• Updating our existing server. This one device hosts seven virtualized computers. Each of those has a distinct function, and separating them on different servers keeps their services from running into one another. That would make my job much more difficult. Because we only have one host server, this effort benefited from the cluster I built, as I was able to move each virtualized server to the cluster in order to keep its service(s) running. Once the cluster was running all of the virtual machines, I could shut down the main one and take my time in updating its hardware and software.

David's new office
My workspace

Hopefully you have spotted at least some of the ways in which these projects influence one another. Not all of them are done yet, and I still feel like this “flash mob” of projects has yet to gather fully in the room and begin to sing. But the more important pieces are in place, including the last item.

Mentally, it has been a challenge to keep track of the path of each project and evaluate how progress in one will affect my efforts in one or more of the others. I’m the kind of person who likes to have everything in place and ready before introducing it (them?) to others. The thought of describing this work in one or more updates, before it took some recognizable form, made me uncomfortable. So I didn’t write. That was really quite wrong of me, and I do ask you to forgive me.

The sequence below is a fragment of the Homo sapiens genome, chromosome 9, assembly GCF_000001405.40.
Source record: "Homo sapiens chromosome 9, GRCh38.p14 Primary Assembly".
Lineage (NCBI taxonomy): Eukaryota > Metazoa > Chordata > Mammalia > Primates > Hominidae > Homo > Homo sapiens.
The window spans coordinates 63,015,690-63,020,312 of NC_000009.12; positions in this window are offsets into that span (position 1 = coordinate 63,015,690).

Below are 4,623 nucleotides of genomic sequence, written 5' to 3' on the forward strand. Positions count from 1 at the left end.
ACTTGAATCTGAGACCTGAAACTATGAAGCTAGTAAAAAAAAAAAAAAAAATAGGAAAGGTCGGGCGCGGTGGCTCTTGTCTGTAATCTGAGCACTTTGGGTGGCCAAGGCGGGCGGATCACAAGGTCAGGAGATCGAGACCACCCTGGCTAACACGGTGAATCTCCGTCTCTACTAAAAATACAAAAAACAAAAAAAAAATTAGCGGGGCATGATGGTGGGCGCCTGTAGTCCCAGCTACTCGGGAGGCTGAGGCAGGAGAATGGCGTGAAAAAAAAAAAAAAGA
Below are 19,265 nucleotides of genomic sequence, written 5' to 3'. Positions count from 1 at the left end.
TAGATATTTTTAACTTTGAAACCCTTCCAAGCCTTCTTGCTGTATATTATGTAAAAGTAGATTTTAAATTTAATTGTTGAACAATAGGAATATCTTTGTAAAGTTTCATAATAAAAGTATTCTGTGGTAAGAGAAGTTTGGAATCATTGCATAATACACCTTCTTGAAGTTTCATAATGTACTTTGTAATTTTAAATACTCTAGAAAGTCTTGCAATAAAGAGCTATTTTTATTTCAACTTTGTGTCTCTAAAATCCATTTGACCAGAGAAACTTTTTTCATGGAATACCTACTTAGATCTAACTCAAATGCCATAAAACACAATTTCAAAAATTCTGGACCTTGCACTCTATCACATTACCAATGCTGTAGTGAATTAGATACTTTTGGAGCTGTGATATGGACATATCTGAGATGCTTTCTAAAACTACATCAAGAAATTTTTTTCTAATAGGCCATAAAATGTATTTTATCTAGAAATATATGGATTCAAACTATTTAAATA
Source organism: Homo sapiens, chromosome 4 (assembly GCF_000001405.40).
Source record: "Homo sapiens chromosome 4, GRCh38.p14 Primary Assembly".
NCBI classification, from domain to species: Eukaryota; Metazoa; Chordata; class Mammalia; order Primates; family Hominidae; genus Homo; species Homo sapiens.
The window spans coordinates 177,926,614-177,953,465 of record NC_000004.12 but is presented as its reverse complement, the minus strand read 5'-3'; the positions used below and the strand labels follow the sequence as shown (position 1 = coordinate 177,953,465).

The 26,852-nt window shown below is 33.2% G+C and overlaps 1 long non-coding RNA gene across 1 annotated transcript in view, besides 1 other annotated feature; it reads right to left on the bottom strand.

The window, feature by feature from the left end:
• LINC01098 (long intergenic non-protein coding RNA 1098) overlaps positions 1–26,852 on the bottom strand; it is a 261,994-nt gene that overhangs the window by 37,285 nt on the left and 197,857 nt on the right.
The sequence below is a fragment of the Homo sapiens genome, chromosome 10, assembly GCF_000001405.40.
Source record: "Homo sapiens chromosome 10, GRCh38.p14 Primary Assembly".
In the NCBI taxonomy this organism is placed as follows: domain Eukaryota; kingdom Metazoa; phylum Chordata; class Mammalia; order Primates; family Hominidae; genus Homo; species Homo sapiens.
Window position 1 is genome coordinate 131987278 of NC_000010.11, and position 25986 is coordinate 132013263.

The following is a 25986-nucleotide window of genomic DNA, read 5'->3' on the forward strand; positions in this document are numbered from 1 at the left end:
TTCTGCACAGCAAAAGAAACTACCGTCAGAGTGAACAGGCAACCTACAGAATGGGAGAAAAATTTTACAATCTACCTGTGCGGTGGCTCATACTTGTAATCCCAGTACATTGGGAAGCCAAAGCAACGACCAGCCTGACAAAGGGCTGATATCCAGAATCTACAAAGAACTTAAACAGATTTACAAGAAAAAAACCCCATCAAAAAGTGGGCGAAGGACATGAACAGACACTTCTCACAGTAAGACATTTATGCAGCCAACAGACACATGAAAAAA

Finishing the main server upgrade felt like a worthy accomplishment. It’s a fully complete task, and it eases my work on the projects that are still in progress. That’s where the title of this update comes in.

Of course, there are many other ways in which I’ve managed to be helpful to my brothers and sisters who are actively getting the message of our God to various peoples and languages around the world. With much of the mental burden of these projects lifted, I hope that my fingers will write more freely about those experiences. When you pray for me, please pray for clear thinking and planning, and for a good understanding of the different pieces of the puzzle I am assembling.